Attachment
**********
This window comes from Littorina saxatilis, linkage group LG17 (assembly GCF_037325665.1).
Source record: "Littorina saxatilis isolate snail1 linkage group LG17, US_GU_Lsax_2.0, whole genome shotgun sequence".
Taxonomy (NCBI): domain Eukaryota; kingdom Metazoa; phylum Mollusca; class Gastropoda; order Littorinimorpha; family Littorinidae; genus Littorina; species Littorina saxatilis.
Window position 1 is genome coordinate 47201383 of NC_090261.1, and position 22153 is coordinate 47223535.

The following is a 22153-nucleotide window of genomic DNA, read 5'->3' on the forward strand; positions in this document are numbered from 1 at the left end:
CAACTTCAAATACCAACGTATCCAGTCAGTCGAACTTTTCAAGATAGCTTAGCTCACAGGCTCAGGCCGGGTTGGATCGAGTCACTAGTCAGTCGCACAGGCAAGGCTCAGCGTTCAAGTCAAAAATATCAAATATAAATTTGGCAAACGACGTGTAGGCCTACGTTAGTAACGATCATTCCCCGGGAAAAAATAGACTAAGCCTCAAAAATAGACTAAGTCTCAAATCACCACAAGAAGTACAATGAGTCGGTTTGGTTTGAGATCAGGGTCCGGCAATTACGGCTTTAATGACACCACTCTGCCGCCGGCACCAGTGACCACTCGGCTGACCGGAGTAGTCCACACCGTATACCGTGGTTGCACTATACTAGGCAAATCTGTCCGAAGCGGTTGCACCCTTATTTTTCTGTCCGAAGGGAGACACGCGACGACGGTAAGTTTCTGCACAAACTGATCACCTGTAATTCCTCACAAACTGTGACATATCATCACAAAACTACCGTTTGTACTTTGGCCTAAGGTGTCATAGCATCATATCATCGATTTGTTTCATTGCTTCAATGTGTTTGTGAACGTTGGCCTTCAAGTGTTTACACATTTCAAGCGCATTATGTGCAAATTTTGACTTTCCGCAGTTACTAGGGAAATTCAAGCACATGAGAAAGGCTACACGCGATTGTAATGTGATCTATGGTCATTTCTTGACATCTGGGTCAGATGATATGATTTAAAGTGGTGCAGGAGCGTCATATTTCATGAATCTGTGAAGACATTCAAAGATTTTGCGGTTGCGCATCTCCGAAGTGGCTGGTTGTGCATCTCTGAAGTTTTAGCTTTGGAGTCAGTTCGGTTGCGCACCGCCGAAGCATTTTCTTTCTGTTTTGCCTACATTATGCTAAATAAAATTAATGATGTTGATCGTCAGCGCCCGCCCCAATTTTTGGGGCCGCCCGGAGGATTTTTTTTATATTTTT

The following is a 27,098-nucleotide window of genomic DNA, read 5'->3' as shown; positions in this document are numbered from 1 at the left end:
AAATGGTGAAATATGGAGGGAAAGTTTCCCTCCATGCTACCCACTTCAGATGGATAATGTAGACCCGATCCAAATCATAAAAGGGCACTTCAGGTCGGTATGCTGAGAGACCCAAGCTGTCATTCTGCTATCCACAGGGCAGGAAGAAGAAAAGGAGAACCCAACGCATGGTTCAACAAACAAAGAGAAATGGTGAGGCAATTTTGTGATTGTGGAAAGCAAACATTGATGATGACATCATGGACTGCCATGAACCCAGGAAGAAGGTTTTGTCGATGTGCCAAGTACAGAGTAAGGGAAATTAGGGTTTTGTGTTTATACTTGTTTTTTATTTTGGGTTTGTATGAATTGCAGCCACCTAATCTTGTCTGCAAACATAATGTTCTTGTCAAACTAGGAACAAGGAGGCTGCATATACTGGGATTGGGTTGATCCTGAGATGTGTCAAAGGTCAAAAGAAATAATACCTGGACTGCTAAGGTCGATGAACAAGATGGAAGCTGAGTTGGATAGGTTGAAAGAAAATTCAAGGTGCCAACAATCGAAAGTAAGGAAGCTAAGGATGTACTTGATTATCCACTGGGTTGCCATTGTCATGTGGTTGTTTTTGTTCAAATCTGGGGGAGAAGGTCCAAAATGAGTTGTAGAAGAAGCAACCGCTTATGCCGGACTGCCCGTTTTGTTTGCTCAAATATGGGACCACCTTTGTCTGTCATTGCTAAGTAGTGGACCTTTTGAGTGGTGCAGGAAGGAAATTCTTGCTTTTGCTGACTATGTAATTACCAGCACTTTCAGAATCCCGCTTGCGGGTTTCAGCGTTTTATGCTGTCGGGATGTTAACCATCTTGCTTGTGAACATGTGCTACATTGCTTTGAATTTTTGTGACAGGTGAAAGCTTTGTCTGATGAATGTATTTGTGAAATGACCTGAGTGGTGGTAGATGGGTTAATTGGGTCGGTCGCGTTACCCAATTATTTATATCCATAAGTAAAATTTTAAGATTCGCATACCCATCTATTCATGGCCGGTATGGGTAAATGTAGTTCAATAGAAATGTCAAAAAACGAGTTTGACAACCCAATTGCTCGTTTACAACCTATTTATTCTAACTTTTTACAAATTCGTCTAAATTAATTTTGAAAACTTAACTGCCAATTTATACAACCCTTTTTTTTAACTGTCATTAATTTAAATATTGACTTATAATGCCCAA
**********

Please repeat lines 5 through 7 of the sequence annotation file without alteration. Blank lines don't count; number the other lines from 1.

The following is a 22153-nucleotide window of genomic DNA, read 5'->3' on the forward strand; positions in this document are numbered from 1 at the left end:
CAACTTCAAATACCAACGTATCCAGTCAGTCGAACTTTTCAAGATAGCTTAGCTCACAGGCTCAGGCCGGGTTGGATCGAGTCACTAGTCAGTCGCACAGGCAAGGCTCAGCGTTCAAGTCAAAAATATCAAATATAAATTTGGCAAACGACGTGTAGGCCTACGTTAGTAACGATCATTCCCCGGGAAAAAATAGACTAAGCCTCAAAAATAGACTAAGTCTCAAATCACCACAAGAAGTACAATGAGTCGGTTTGGTTTGAGATCAGGGTCCGGCAATTACGGCTTTAATGACACCACTCTGCCGCCGGCACCAGTGACCACTCGGCTGACCGGAGTAGTCCACACCGTATACCGTGGTTGCACTATACTAGGCAAATCTGTCCGAAGCGGTTGCACCCTTATTTTTCTGTCCGAAGGGAGACACGCGACGACGGTAAGTTTCTGCACAAACTGATCACCTGTAATTCCTCACAAACTGTGACATATCATCACAAAACTACCGTTTGTACTTTGGCCTAAGGTGTCATAGCATCATATCATCGATTTGTTTCATTGCTTCAATGTGTTTGTGAACGTTGGCCTTCAAGTGTTTACACATTTCAAGCGCATTATGTGCAAATTTTGACTTTCCGCAGTTACTAGGGAAATTCAAGCACATGAGAAAGGCTACACGCGATTGTAATGTGATCTATGGTCATTTCTTGACATCTGGGTCAGATGATATGATTTAAAGTGGTGCAGGAGCGTCATATTTCATGAATCTGTGAAGACATTCAAAGATTTTGCGGTTGCGCATCTCCGAAGTGGCTGGTTGTGCATCTCTGAAGTTTTAGCTTTGGAGTCAGTTCGGTTGCGCACCGCCGAAGCATTTTCTTTCTGTTTTGCCTACATTATGCTAAATAAAATTAATGATGTTGATCGTCAGCGCCCGCCCCAATTTTTGGGGCCGCCCGGAGGATTTTTTTTATATTTTT

The following is a 27,098-nucleotide window of genomic DNA, read 5'->3' as shown; positions in this document are numbered from 1 at the left end: